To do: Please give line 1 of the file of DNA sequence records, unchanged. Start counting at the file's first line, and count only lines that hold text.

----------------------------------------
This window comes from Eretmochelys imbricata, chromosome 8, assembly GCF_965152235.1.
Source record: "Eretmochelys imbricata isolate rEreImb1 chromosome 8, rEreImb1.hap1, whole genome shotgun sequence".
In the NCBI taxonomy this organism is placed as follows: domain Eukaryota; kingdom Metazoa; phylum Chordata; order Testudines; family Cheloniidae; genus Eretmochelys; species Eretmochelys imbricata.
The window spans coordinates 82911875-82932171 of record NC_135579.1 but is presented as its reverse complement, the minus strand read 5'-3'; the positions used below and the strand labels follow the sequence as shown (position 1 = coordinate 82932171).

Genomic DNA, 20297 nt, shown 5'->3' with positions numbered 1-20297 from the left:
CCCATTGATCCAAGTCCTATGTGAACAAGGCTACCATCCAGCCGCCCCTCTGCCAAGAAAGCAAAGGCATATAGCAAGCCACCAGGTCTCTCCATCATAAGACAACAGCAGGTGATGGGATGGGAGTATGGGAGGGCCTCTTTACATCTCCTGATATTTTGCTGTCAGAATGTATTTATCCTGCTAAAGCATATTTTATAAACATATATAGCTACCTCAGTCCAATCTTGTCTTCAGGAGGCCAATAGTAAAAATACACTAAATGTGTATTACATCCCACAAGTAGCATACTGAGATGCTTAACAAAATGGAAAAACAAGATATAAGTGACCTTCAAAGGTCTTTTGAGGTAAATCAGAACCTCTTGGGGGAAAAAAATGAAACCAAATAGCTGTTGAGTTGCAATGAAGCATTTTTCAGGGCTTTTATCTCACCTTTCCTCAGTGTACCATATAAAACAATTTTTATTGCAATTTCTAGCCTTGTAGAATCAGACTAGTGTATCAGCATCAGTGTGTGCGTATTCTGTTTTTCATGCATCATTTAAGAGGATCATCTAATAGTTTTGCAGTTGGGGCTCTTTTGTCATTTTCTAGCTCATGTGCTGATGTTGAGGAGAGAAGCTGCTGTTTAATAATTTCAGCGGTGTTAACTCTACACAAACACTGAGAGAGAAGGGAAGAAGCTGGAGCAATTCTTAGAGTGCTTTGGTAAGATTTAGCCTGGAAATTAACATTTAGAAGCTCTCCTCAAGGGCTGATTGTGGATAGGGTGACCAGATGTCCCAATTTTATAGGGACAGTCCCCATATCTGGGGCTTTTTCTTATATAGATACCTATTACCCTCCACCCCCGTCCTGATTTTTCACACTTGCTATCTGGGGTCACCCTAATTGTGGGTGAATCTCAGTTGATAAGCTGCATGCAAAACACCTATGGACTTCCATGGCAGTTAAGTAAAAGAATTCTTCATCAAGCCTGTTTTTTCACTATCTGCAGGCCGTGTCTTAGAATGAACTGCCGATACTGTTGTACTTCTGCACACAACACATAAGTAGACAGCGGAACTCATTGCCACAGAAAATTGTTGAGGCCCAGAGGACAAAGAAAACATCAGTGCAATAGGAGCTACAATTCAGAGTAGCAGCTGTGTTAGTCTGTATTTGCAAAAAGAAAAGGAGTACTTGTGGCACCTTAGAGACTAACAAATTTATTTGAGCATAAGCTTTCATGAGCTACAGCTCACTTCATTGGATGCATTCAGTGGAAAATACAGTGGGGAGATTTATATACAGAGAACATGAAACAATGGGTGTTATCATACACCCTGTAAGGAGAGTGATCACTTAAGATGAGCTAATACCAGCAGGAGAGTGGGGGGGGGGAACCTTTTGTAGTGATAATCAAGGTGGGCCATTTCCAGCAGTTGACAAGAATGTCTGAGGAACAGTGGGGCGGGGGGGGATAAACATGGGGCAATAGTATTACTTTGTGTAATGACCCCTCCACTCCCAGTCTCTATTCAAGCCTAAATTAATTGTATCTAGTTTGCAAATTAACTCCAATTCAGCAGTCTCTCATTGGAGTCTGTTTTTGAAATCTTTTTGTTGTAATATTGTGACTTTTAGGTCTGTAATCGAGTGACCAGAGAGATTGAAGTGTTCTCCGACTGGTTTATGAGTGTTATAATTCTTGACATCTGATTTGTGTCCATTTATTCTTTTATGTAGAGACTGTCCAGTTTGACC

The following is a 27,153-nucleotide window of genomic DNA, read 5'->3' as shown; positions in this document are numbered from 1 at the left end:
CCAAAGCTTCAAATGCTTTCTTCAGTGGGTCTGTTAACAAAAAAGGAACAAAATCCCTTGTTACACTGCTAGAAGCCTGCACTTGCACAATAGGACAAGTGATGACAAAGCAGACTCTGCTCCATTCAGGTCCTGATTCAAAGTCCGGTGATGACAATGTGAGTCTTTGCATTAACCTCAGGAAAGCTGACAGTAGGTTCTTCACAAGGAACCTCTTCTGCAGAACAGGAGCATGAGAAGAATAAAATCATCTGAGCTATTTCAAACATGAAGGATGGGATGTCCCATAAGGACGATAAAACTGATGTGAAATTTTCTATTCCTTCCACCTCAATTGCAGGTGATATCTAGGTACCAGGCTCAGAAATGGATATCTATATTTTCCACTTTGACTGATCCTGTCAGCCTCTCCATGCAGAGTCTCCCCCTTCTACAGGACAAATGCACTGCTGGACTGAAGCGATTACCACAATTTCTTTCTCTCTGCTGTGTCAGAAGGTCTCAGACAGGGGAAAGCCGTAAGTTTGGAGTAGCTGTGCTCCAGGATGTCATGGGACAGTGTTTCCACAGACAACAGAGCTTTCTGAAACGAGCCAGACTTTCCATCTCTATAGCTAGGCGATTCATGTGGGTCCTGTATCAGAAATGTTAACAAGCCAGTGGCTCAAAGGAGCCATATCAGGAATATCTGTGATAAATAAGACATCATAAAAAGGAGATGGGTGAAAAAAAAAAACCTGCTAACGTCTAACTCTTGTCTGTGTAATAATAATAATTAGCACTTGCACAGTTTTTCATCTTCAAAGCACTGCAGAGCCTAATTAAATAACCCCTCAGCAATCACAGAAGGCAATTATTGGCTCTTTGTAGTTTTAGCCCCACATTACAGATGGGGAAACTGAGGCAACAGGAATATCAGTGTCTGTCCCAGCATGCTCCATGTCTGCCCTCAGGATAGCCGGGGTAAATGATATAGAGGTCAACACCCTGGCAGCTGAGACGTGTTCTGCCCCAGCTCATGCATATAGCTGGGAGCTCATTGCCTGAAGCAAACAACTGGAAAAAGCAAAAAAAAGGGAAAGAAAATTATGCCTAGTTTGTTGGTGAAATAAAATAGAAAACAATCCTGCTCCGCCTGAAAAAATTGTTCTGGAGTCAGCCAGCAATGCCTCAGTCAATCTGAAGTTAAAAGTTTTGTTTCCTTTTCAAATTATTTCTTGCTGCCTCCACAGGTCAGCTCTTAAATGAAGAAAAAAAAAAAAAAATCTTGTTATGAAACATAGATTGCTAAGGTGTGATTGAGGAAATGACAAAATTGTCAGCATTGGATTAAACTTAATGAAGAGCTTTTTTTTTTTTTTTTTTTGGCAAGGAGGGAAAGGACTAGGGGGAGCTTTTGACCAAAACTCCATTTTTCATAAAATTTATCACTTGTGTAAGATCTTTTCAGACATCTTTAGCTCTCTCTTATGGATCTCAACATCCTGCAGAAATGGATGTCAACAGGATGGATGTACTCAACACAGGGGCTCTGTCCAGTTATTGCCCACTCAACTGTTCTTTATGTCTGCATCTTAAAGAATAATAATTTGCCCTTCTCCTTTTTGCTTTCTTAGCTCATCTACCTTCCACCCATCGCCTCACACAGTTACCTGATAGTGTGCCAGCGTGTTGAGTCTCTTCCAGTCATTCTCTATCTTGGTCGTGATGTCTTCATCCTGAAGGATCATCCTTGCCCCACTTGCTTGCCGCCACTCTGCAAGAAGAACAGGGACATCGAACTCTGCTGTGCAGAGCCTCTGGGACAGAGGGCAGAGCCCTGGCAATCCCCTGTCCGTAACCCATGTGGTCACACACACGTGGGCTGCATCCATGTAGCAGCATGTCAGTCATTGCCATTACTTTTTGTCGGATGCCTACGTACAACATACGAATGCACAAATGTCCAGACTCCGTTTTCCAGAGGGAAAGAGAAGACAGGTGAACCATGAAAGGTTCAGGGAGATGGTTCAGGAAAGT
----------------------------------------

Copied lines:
This window comes from Eretmochelys imbricata, chromosome 8, assembly GCF_965152235.1.